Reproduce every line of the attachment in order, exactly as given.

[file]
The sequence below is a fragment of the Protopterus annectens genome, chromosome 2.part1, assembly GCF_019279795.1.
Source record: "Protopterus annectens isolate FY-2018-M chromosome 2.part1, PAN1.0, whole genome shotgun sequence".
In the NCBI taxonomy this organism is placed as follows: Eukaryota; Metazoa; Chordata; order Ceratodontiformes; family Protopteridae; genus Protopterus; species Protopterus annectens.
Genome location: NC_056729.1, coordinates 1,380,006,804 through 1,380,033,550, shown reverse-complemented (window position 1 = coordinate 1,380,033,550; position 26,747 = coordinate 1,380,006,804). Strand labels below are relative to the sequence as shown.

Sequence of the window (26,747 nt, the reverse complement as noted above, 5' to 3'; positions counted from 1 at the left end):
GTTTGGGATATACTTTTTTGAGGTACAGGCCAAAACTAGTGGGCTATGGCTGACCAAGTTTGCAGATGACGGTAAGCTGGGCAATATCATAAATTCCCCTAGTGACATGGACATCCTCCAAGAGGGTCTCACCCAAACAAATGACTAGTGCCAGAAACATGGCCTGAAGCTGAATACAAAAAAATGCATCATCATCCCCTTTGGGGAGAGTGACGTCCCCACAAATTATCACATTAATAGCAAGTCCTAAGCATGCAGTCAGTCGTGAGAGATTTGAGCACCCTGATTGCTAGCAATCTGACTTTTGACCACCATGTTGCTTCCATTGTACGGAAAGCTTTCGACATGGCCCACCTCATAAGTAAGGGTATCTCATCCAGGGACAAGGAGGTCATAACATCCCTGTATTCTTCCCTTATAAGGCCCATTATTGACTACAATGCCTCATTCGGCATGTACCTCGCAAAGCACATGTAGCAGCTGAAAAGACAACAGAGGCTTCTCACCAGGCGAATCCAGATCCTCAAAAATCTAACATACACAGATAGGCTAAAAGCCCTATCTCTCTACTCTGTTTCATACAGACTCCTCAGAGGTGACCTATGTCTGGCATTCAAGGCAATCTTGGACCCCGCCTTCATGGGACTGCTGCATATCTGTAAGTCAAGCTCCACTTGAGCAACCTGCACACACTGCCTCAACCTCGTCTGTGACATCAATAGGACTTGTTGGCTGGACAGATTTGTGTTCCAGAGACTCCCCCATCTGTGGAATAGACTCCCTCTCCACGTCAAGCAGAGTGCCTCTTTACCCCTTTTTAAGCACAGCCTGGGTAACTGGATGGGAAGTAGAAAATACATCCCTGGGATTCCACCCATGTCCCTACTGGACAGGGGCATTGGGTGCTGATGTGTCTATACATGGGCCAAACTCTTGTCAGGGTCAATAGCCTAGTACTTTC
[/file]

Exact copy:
The sequence below is a fragment of the Protopterus annectens genome, chromosome 2.part1, assembly GCF_019279795.1.
Source record: "Protopterus annectens isolate FY-2018-M chromosome 2.part1, PAN1.0, whole genome shotgun sequence".
In the NCBI taxonomy this organism is placed as follows: Eukaryota; Metazoa; Chordata; order Ceratodontiformes; family Protopteridae; genus Protopterus; species Protopterus annectens.
Genome location: NC_056729.1, coordinates 1,380,006,804 through 1,380,033,550, shown reverse-complemented (window position 1 = coordinate 1,380,033,550; position 26,747 = coordinate 1,380,006,804). Strand labels below are relative to the sequence as shown.

Sequence of the window (26,747 nt, the reverse complement as noted above, 5' to 3'; positions counted from 1 at the left end):
GTTTGGGATATACTTTTTTGAGGTACAGGCCAAAACTAGTGGGCTATGGCTGACCAAGTTTGCAGATGACGGTAAGCTGGGCAATATCATAAATTCCCCTAGTGACATGGACATCCTCCAAGAGGGTCTCACCCAAACAAATGACTAGTGCCAGAAACATGGCCTGAAGCTGAATACAAAAAAATGCATCATCATCCCCTTTGGGGAGAGTGACGTCCCCACAAATTATCACATTAATAGCAAGTCCTAAGCATGCAGTCAGTCGTGAGAGATTTGAGCACCCTGATTGCTAGCAATCTGACTTTTGACCACCATGTTGCTTCCATTGTACGGAAAGCTTTCGACATGGCCCACCTCATAAGTAAGGGTATCTCATCCAGGGACAAGGAGGTCATAACATCCCTGTATTCTTCCCTTATAAGGCCCATTATTGACTACAATGCCTCATTCGGCATGTACCTCGCAAAGCACATGTAGCAGCTGAAAAGACAACAGAGGCTTCTCACCAGGCGAATCCAGATCCTCAAAAATCTAACATACACAGATAGGCTAAAAGCCCTATCTCTCTACTCTGTTTCATACAGACTCCTCAGAGGTGACCTATGTCTGGCATTCAAGGCAATCTTGGACCCCGCCTTCATGGGACTGCTGCATATCTGTAAGTCAAGCTCCACTTGAGCAACCTGCACACACTGCCTCAACCTCGTCTGTGACATCAATAGGACTTGTTGGCTGGACAGATTTGTGTTCCAGAGACTCCCCCATCTGTGGAATAGACTCCCTCTCCACGTCAAGCAGAGTGCCTCTTTACCCCTTTTTAAGCACAGCCTGGGTAACTGGATGGGAAGTAGAAAATACATCCCTGGGATTCCACCCATGTCCCTACTGGACAGGGGCATTGGGTGCTGATGTGTCTATACATGGGCCAAACTCTTGTCAGGGTCAATAGCCTAGTACTTTC